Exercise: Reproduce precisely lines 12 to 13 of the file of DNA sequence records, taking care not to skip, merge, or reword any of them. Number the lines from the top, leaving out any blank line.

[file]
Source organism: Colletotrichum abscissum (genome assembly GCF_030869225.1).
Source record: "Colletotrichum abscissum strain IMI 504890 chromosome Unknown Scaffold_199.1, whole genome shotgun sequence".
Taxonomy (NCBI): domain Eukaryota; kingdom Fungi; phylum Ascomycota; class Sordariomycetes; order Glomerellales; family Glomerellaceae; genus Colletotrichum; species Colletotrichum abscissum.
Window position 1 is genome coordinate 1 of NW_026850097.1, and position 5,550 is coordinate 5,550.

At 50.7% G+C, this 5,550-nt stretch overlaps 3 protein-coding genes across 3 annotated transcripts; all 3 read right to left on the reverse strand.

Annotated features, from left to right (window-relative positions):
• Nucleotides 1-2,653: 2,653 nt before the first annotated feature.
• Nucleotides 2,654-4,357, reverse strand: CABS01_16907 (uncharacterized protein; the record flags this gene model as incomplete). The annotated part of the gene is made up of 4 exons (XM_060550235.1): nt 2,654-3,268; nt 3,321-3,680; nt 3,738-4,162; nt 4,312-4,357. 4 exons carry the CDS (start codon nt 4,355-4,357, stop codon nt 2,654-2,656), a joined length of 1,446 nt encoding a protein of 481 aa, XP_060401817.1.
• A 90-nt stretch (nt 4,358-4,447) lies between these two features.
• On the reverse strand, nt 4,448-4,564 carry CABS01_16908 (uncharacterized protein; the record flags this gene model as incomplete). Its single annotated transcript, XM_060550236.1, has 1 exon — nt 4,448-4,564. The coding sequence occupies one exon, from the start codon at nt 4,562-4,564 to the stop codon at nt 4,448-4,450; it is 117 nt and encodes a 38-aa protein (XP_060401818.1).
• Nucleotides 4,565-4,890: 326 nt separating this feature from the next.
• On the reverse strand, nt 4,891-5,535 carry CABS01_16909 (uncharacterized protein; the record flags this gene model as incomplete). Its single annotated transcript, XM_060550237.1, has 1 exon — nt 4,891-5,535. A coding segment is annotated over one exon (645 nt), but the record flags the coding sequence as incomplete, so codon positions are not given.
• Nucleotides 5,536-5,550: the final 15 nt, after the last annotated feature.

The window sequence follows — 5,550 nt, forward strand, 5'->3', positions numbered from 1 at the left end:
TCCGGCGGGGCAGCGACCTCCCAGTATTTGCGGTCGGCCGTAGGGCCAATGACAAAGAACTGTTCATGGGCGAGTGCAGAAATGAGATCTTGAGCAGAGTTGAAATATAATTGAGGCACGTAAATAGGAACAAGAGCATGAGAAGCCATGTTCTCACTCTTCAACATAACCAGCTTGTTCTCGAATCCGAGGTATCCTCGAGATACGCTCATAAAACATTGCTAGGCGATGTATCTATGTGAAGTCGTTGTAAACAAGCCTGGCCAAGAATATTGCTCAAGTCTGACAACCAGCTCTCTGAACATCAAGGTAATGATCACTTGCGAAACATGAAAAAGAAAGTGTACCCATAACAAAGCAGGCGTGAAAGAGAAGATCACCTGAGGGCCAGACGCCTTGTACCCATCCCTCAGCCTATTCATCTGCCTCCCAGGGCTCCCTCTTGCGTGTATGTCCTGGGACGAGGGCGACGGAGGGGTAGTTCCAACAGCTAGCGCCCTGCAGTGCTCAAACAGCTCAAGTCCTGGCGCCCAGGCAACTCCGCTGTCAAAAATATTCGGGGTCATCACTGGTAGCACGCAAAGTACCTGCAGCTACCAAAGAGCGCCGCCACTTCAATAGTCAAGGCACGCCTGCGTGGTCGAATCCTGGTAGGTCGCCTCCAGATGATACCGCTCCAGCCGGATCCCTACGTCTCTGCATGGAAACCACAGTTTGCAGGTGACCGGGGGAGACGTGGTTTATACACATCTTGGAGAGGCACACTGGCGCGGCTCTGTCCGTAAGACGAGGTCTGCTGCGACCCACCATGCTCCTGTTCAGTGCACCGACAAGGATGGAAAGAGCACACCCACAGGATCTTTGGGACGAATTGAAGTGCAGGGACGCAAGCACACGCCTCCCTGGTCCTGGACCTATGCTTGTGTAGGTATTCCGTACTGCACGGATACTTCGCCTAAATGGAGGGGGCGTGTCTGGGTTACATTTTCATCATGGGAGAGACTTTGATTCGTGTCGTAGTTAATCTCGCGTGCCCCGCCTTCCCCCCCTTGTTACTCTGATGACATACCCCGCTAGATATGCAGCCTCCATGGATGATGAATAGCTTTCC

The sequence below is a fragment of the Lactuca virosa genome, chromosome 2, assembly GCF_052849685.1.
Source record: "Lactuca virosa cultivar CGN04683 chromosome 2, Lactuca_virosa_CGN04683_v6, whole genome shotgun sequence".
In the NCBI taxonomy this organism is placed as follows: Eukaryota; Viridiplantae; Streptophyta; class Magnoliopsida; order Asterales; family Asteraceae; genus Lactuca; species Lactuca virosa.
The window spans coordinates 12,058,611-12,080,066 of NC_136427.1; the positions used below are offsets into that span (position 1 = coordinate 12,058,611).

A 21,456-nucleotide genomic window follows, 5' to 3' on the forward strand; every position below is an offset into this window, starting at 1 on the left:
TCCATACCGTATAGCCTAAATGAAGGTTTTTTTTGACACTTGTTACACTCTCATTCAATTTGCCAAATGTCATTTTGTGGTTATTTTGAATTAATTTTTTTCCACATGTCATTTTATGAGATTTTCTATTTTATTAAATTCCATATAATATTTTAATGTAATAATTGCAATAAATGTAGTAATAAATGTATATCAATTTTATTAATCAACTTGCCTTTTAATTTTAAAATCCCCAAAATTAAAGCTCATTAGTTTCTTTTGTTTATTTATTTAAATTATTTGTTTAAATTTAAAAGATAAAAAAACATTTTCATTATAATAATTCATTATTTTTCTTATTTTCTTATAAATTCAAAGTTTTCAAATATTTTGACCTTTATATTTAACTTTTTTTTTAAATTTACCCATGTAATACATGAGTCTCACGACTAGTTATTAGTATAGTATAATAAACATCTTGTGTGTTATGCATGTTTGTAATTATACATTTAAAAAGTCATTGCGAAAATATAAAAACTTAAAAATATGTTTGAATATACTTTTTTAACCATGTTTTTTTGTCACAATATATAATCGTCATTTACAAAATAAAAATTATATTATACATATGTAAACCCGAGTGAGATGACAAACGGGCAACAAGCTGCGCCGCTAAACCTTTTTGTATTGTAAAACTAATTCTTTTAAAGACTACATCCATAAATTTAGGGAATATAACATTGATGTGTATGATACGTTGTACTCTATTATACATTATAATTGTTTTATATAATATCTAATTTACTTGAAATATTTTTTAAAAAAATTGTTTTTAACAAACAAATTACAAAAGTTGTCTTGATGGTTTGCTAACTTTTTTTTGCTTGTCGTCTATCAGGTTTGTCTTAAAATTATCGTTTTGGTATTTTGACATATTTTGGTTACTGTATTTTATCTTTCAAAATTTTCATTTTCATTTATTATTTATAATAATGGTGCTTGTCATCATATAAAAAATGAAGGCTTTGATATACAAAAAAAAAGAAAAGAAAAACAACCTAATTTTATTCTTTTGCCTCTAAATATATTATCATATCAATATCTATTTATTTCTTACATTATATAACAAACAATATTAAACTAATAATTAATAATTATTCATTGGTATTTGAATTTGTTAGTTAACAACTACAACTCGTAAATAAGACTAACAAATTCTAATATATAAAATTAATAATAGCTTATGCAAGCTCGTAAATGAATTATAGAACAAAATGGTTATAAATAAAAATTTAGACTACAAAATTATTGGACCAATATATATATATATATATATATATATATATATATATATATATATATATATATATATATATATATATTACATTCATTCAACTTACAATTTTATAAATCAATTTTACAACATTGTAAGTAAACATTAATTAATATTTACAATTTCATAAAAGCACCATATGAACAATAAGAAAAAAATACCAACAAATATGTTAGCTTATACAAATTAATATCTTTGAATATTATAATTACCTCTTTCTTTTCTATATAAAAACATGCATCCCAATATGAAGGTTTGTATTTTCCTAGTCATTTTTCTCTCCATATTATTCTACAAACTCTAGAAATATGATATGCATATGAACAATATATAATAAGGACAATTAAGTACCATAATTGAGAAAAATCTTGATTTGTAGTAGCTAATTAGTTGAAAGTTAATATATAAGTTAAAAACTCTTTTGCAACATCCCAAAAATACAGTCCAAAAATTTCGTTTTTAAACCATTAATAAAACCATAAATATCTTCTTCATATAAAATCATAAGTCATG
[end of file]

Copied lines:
• On the reverse strand, nt 4,891-5,535 carry CABS01_16909 (uncharacterized protein; the record flags this gene model as incomplete). Its single annotated transcript, XM_060550237.1, has 1 exon — nt 4,891-5,535. A coding segment is annotated over one exon (645 nt), but the record flags the coding sequence as incomplete, so codon positions are not given.
• Nucleotides 5,536-5,550: the final 15 nt, after the last annotated feature.